Macrophalangia canadensis Sternberg, 1932
Chirostenotes (/ˌkaɪroʊstɪˈnoʊtiːz/ KY-ro-sti-NOH-teez; named from Greek 'narrow-handed') is a genus of oviraptorosaurian dinosaur from the late Cretaceous (about 76.5 million years ago) of Alberta, Canada. The type species is Chirostenotes pergracilis.
Chirostenotes was characterized by long arms ending in slender relatively straight claws, and long powerful legs with slender toes. In life, the animal was about 2 metres (6.6 ft) long. Chirostenotes was probably an omnivore or herbivore, based on evidence from the beaks of related species like Anzu wyliei and Caenagnathus collinsi.
In 2005 Phil Senter and J. Michael Parrish published a study on the hand function of Chirostenotes and found that its elongated second finger with its unusually straight claw may have been an adaptation to crevice probing. They suggested that Chirostenotes may have fed on soft-bodied prey that could be impaled by the second claw, such as grubs, as well as unarmored amphibians, reptiles, and mammals. However, if Chirostenotes possessed the large primary feathers on its second finger that have been found in other oviraptorosaurs such as Caudipteryx, it would not have been able to engage in such behavior.
Chirostenotes has a confusing history of discovery and naming. The first fossils of Chirostenotes, a pair of hands, were in 1914 found by George Fryer Sternberg near Little Sandhill Creek in the Campanian Dinosaur Park Formation of Canada, which has yielded the most dinosaurs of any Canadian formation. The specimens were studied by Lawrence Morris Lambe who, however, died before being able to formally name them. In 1924, Charles Whitney Gilmore adopted the name he found in Lambe's notes and described and named the type species Chirostenotes pergracilis. The generic name is derived from Greek cheir, "hand", and stenotes, "narrowness". The specific name means "throughout", per~, "gracile", gracilis, in Latin. The holotype is NMC 2367, the pair of hands. Another fossil connected to Chirostenotes is specimen CMN 8776, a set of jaws with strange teeth, which were originally referred by Gilmore to Chirostenotes pergracilis. Now that it is known that Chirostenotes was a toothless oviraptorosaur, the jaws have been renamed Richardoestesia and are from an otherwise unknown dinosaur, likely a dromaeosaurid.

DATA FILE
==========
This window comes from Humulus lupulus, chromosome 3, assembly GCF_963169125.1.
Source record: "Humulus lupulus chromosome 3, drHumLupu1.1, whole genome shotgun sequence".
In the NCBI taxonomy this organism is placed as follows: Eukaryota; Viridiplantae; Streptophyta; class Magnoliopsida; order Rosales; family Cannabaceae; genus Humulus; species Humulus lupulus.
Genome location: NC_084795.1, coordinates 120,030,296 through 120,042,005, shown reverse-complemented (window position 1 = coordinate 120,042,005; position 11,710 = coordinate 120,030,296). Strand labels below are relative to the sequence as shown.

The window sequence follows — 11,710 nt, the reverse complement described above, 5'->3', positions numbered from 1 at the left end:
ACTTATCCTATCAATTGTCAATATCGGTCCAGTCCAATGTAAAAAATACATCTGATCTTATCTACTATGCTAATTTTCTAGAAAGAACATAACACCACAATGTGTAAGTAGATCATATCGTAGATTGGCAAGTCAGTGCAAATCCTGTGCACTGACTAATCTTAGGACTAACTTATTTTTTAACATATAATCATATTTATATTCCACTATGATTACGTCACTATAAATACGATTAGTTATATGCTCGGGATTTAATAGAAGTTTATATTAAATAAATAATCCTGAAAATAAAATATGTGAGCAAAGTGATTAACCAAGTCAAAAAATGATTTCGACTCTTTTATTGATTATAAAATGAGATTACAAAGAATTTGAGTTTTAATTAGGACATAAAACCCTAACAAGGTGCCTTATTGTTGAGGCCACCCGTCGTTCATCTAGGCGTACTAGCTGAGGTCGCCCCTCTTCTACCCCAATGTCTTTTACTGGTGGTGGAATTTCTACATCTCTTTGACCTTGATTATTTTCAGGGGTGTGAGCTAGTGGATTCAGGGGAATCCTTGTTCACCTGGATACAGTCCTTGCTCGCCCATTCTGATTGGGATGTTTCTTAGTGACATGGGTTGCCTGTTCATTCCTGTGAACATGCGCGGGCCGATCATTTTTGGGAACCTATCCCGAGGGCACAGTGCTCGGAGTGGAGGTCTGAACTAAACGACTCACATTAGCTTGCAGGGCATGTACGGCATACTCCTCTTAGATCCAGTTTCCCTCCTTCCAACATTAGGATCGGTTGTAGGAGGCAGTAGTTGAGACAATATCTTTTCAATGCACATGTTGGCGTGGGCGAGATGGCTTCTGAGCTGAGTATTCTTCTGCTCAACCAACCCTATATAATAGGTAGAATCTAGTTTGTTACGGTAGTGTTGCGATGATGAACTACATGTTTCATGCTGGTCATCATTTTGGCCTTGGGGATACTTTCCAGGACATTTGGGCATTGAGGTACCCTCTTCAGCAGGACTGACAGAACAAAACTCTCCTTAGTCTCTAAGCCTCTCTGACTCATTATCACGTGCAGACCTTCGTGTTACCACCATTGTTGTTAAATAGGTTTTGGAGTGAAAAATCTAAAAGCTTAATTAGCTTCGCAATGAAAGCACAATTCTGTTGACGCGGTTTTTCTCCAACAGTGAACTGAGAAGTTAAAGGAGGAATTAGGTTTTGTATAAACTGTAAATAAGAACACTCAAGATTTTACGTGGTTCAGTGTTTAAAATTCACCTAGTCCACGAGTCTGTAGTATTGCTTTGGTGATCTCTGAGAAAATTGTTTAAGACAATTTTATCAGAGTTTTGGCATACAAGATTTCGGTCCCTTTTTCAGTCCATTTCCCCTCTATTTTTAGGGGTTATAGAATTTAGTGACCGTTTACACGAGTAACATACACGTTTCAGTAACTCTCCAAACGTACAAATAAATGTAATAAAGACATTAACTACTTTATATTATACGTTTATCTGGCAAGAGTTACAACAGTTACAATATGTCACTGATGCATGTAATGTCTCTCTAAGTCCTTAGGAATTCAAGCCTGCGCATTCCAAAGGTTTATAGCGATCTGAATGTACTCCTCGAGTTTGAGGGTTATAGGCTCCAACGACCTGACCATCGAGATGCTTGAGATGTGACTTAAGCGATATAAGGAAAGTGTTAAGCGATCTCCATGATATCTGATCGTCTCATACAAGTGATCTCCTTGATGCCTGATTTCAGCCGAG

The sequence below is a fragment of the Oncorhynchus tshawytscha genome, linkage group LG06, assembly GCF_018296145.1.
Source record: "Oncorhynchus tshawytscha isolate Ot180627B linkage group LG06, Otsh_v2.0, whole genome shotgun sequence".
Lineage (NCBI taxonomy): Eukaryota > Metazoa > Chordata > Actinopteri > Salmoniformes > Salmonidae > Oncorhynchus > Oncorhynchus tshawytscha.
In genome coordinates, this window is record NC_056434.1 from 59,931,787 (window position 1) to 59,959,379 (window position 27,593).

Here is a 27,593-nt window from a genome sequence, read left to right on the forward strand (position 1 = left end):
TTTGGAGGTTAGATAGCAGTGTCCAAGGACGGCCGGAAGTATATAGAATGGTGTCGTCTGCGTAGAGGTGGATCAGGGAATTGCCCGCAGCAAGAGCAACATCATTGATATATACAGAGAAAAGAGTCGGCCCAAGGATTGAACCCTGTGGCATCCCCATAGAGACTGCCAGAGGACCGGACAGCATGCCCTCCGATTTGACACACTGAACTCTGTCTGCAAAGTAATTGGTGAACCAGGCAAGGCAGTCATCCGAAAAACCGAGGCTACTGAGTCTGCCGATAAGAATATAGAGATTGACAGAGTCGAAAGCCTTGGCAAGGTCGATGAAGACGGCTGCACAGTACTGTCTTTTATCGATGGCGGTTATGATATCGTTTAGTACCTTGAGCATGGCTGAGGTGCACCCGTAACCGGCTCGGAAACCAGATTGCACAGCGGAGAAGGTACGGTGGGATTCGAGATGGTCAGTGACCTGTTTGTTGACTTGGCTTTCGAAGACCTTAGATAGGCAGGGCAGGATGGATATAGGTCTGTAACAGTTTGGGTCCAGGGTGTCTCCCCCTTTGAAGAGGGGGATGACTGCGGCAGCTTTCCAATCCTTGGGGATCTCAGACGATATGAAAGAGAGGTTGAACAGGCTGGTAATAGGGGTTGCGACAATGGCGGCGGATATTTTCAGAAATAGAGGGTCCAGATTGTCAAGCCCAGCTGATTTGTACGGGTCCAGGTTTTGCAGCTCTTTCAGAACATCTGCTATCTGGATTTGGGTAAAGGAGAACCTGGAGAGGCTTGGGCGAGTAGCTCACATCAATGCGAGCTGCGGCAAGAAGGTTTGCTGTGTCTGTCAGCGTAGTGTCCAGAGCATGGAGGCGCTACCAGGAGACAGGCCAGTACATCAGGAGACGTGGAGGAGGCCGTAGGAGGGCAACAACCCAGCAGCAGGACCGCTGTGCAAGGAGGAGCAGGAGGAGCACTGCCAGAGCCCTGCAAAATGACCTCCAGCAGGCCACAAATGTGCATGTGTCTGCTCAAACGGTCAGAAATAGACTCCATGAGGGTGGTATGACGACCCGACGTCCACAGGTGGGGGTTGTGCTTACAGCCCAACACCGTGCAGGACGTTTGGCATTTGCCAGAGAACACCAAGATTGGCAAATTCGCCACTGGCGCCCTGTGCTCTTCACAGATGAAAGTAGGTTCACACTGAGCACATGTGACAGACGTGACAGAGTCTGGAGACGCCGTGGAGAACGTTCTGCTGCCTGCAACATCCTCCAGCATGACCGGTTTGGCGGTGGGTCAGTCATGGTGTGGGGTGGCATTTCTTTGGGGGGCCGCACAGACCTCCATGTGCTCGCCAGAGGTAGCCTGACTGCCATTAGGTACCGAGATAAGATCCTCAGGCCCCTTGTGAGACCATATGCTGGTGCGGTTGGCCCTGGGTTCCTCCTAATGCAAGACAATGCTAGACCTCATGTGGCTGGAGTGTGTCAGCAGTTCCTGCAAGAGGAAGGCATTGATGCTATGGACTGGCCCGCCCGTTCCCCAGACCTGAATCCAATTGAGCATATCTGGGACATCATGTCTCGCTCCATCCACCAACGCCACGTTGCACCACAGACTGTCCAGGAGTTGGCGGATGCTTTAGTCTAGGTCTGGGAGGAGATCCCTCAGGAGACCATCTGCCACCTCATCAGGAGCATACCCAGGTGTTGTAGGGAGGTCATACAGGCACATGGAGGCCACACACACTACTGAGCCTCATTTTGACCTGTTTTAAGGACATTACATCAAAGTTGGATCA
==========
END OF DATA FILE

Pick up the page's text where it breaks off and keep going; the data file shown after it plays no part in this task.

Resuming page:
Chirostenotes was but the first name assigned. Feet were then found, specimen CMN 8538, and in 1932 Charles Mortram Sternberg gave them the name Macrophalangia canadensis, meaning 'large toes from Canada'. Sternberg correctly recognized them as part of a meat-eating dinosaur but thought they belonged to an ornithomimid. In 1936, its lower jaws, specimen CMN 8776, were found by Raymond Sternberg near Steveville and in 1940 he gave them the name Caenagnathus collinsi. The generic name means 'recent jaw' from Greek kainos, "new", and gnathos, "jaw"; the specific name honours William Henry Collins. The toothless jaws were first thought to be those of a bird.